In a recent Salon piece, Gary Kamiya starkly presents the dire state of the traditional newspaper. As he says, 2008 was an unprecedently awful year for the publishers of newspapers, whose shares fell, on average, 83%. The market value of newspapers fell a dizzying $64.5 billion.

Though newspaper proprietors are, by and large, an unlovely lot, the dire state of their businesses should still concern the rest of us. Why? Because, to date, no one has stepped forward with a digital alternative to old-fashioned newspapers. As Kamiya says, despite the proliferation of online media, the vast majority of stories still originate with the press. Despite some notable exceptions, the majority of bloggers and web publications offer commentary more than reporting. There’s no obvious online model to fund newshounds pounding a beat: it’s much cheaper to aggregate existing content and pay freelancers to opinionate.

In Australia, the death of the press might still seem largely hypothetical. But you can already see the early symptoms of the fatal disease, not least in the massive job cuts taking place in both Murdoch and Fairfax.

What to do? In passing, Kamiya mentions David Swensen and Michael Schmidt’s recent proposal that newspapers become non-profit, endowed organisations which philanthropists could fund in the same fashion they do US colleges and universities. It’s an intriguing idea. The reason we care about the state of newspapers is that we see them as possessing, in all the ways Kamiya explains, a social function extending beyond the revenue they earn for their proprietors. Hospitals can be run for profit, too, but, because we think a health service matters, we don’t leave our sick to the market’s tender mercies.

As soon as you make that comparison, the conclusion leaps out. American-style philanthropy is all very well but, if, here in Australia, the state supports a TV and radio network, why shouldn’t it also fund a newspaper?

All the arguments that justify state funded electronic media apply even more so to the press. If, without a taxpayer funded television channel, there’d be no quality drama, news or current affairs on TV, it’s increasingly clear that, without some new model, the in-depth reporting that once came from the broadsheets will vanish. ABC television and ABC radio are no longer enough, since the written word can do things that images or sound can not, conveying ideas of far greater complexity or subtlety.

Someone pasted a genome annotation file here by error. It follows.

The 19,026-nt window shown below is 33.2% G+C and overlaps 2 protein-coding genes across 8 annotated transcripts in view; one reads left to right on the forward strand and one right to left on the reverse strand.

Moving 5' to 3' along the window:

A state-run newspaper might conjure up visions of Pravda, but it shouldn’t. We’re all accustomed to government funded TV, and there’s no reason why editorial independence in print should entail any different challenges.

So how might a government paper happen?

You wouldn’t need to forcibly nationalise the Australian and send its commentators to mine salt (as satisfying as that might be). The process could be as simple as building on ABC radio’s websites. Because a government-run newspaper would not need advertising revenue, the new publication could function without a dead-tree version: it could, in other words, support salaried reporters in a way that other online ventures simply can’t. Unencumbered by the costs of print and distribution, it wouldn’t necessarily even be tremendously expensive.

What’s more, though serious news journalism would be its main charter, a government funded publication could also provide a forum for other services once provided by the press. For instance, across the US, newspaper book reviewing is utterly collapsing. That’s going to happen here, too — indeed, rumours suggest that the Fairfax book pages might get the chop sooner rather than later. If, as a society, we think that a literary culture matters, why not hang a review magazine off the back of a government newspaper?

You could make the same argument for other sections, too.

Of course, all of this runs into the sand as soon as you actually think about the Rudd government and the likelihood of it adopting a proposal requiring a modicum of boldness. But that doesn’t mean the idea itself doesn’t warrant consideration.